- 3,99 €
“Go it, Rod! You’ve got to go! One more spurt and you’ll have him! There you are over the line! On time! On railroad time! Three cheers for Railroad Blake, fellows! ’Rah, ’rah, ’rah, and a tigah! Good for you, Rod Blake! the cup is yours. It was the prettiest race ever seen on the Euston track, and ‘Cider’ got so badly left that he cut off and went to the dressing-room without finishing. Billy Bliss was a good second, though, and you only beat him by a length.”
Amid a thousand such cries as these, from the throats of the excited boys and a furious waving of hats, handkerchiefs, and ribbon-decked parasols from the grand stand, the greatest bicycling event of the year so far as Euston was concerned, was finished, and Rodman Blake was declared winner of the Railroad Cup. It was the handsomest thing of the kind ever seen in that part of the country, and had been presented to the Steel Wheel Club of Euston by President Vanderveer of the great New York and Western Railroad, who made his summer home at that place. The race for this trophy was the principal event at the annual meet of the club, which always took place on the first Wednesday of September. If any member won it three years in succession it was to be his to keep, and every winner was entitled to have his name engraved on it.
Snyder Appleby or “Cider Apples” as the boys, with their love for nicknames, sometimes called him, had won it two years in succession, and was confident of doing the same thing this year. He had just obtained, through President Vanderveer, a position in the office of the Railroad Company, and only waited to ride this last race for the “Railroad Cup,” as it was called in honor of its donor, before going to the city and entering upon his new duties.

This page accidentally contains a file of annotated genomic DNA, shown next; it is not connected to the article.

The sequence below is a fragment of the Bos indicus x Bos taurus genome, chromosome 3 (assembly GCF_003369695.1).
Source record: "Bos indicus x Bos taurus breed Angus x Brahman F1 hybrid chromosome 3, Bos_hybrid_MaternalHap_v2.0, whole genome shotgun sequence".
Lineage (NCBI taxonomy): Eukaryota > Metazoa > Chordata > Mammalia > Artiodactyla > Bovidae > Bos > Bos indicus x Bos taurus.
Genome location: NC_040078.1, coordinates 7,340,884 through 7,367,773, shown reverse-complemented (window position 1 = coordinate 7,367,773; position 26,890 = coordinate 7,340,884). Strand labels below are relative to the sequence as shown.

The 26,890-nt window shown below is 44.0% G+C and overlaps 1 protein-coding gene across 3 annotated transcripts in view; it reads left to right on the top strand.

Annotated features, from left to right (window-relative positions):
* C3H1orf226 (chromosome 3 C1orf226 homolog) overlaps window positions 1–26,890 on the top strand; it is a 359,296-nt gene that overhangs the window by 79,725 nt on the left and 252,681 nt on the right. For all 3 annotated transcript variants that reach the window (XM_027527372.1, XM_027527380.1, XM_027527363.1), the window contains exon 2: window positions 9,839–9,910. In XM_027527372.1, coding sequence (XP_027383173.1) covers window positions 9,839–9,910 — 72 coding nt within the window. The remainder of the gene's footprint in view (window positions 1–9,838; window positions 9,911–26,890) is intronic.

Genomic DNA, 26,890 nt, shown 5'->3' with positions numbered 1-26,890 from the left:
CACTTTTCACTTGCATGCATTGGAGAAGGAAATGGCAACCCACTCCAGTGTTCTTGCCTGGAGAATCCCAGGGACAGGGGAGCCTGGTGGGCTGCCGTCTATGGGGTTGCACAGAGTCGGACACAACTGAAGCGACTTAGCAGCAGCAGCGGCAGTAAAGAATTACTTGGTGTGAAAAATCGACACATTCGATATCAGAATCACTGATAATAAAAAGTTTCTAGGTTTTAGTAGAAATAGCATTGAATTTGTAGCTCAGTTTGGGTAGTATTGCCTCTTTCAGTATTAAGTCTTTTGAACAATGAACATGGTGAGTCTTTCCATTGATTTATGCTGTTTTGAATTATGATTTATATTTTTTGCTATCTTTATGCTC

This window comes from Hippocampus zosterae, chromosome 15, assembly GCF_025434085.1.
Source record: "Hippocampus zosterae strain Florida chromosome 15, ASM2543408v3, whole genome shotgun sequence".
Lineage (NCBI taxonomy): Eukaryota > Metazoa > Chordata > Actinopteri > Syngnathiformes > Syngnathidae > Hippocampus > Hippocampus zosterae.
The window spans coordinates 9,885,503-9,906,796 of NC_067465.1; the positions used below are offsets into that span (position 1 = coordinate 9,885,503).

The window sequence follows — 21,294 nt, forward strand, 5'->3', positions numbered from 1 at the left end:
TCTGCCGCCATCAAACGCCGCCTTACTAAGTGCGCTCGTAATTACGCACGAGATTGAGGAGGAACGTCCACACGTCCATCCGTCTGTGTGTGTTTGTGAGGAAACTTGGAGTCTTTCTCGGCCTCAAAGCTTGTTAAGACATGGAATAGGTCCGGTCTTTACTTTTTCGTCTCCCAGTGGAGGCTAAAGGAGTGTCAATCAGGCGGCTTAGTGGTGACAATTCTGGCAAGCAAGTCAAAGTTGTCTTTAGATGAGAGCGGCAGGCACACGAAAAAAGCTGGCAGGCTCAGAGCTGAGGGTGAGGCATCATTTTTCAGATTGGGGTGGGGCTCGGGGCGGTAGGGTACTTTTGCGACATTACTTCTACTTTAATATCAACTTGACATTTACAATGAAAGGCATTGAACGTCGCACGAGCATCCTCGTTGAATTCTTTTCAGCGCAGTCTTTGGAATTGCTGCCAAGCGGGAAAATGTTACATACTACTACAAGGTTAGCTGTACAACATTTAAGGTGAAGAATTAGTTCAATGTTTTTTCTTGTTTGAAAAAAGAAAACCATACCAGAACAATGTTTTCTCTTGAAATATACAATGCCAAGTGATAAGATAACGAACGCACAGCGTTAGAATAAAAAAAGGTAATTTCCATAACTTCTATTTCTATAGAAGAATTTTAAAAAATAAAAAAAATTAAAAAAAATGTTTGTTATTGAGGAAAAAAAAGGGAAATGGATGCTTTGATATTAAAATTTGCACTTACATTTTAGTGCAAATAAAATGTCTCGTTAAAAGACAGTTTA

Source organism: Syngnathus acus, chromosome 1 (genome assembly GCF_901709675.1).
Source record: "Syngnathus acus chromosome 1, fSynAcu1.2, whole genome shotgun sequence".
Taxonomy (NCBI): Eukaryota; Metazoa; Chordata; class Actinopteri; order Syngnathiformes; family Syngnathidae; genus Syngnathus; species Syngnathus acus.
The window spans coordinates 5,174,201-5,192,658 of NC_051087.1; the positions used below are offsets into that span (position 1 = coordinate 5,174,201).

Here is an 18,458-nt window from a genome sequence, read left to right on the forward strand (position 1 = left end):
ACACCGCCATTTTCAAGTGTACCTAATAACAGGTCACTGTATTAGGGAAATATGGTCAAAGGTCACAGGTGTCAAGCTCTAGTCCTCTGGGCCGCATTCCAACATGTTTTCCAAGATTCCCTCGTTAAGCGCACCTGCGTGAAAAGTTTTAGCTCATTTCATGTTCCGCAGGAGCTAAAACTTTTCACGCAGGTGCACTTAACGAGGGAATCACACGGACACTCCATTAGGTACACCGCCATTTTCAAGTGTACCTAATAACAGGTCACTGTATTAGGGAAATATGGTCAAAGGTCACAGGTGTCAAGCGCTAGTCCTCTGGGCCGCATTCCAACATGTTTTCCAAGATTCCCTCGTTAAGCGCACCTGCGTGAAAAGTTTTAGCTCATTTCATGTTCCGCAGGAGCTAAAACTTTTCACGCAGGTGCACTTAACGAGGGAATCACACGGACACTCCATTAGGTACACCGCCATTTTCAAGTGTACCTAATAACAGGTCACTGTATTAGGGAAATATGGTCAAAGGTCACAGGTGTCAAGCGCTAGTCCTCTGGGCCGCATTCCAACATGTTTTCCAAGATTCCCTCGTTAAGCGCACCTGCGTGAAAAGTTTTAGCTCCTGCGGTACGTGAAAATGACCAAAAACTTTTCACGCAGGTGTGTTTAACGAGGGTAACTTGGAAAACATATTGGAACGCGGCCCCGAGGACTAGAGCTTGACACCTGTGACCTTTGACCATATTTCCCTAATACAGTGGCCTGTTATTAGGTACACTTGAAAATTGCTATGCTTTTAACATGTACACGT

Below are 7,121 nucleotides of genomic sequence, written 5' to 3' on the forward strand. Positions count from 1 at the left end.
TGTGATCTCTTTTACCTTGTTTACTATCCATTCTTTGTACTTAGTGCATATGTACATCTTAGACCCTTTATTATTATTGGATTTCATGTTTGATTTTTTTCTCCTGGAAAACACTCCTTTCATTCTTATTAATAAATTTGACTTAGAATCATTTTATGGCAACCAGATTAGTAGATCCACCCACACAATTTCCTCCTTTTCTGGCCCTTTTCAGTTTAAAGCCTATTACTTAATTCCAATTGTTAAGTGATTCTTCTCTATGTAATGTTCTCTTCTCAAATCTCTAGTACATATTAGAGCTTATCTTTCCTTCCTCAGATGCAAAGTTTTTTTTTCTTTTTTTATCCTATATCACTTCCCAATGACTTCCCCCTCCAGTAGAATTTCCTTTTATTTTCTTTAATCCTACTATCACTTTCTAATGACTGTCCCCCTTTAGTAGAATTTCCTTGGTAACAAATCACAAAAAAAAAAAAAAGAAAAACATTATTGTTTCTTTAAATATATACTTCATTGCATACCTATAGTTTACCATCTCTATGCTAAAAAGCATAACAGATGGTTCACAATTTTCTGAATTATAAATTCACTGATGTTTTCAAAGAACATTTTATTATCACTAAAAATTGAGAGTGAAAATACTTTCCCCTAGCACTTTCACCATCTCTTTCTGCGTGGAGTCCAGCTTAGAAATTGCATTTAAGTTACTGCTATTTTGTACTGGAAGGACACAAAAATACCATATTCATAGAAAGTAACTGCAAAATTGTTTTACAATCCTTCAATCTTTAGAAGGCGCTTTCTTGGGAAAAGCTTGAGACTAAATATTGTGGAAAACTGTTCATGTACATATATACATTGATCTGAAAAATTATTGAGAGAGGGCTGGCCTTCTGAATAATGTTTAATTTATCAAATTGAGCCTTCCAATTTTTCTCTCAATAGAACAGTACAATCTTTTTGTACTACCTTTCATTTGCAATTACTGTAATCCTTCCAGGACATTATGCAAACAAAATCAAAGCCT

Now to be beaten so badly, and by that young upstart, for so he called Rod Blake, was a mortification almost too great to be borne. As Snyder left the track without finishing the last race and made his way to the dressing-room under the grand stand, he ground his teeth, and vowed to get even with his victorious rival yet. The cheers and yells of delight with which the fellows were hailing the victor, made him feel his defeat all the more bitterly, and seek the more eagerly for some plan for that victor’s humiliation.
Snyder Appleby was generally considered by the boys as one of the meanest fellows in Euston, and that is the reason why they called him “Cider Apples”; for those, as everybody knows, are most always the very poorest of the picking. So the name seemed to be appropriate, as well as a happy parody on that to which he was really entitled. He was the son, or rather the adopted son, of Major Arms Appleby, who, next to President Vanderveer, was the richest man in Euston, and lived in the great, rambling stone mansion that had been in his family for generations.